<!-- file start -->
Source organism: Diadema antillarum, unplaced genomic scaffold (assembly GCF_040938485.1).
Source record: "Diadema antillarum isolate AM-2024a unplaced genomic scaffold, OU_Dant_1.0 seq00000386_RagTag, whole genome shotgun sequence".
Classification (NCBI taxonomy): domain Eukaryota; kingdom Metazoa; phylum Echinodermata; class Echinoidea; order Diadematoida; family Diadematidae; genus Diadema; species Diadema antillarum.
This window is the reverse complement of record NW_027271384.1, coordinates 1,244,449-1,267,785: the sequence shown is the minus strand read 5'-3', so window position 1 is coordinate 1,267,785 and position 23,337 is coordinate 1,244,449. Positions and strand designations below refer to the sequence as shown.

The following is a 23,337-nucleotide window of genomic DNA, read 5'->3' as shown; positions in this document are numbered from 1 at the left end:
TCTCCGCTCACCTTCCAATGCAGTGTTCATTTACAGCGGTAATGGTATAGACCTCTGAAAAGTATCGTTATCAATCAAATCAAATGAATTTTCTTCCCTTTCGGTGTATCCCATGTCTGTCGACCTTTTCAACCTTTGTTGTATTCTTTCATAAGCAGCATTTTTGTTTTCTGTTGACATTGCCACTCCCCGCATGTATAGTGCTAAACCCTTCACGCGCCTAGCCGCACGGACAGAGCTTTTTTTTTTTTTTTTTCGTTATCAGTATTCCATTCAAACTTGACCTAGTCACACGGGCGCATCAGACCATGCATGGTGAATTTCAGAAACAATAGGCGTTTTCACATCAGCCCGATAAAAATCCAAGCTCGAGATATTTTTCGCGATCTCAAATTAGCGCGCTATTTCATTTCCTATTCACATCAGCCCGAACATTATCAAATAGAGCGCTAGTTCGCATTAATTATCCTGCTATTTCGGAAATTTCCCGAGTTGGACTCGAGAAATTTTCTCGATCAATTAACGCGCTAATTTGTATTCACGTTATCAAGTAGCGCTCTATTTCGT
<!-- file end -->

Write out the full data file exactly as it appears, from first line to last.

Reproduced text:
Source organism: Diadema antillarum, unplaced genomic scaffold (assembly GCF_040938485.1).
Source record: "Diadema antillarum isolate AM-2024a unplaced genomic scaffold, OU_Dant_1.0 seq00000386_RagTag, whole genome shotgun sequence".
Classification (NCBI taxonomy): domain Eukaryota; kingdom Metazoa; phylum Echinodermata; class Echinoidea; order Diadematoida; family Diadematidae; genus Diadema; species Diadema antillarum.
This window is the reverse complement of record NW_027271384.1, coordinates 1,244,449-1,267,785: the sequence shown is the minus strand read 5'-3', so window position 1 is coordinate 1,267,785 and position 23,337 is coordinate 1,244,449. Positions and strand designations below refer to the sequence as shown.

The following is a 23,337-nucleotide window of genomic DNA, read 5'->3' as shown; positions in this document are numbered from 1 at the left end:
TCTCCGCTCACCTTCCAATGCAGTGTTCATTTACAGCGGTAATGGTATAGACCTCTGAAAAGTATCGTTATCAATCAAATCAAATGAATTTTCTTCCCTTTCGGTGTATCCCATGTCTGTCGACCTTTTCAACCTTTGTTGTATTCTTTCATAAGCAGCATTTTTGTTTTCTGTTGACATTGCCACTCCCCGCATGTATAGTGCTAAACCCTTCACGCGCCTAGCCGCACGGACAGAGCTTTTTTTTTTTTTTTTTCGTTATCAGTATTCCATTCAAACTTGACCTAGTCACACGGGCGCATCAGACCATGCATGGTGAATTTCAGAAACAATAGGCGTTTTCACATCAGCCCGATAAAAATCCAAGCTCGAGATATTTTTCGCGATCTCAAATTAGCGCGCTATTTCATTTCCTATTCACATCAGCCCGAACATTATCAAATAGAGCGCTAGTTCGCATTAATTATCCTGCTATTTCGGAAATTTCCCGAGTTGGACTCGAGAAATTTTCTCGATCAATTAACGCGCTAATTTGTATTCACGTTATCAAGTAGCGCTCTATTTCGT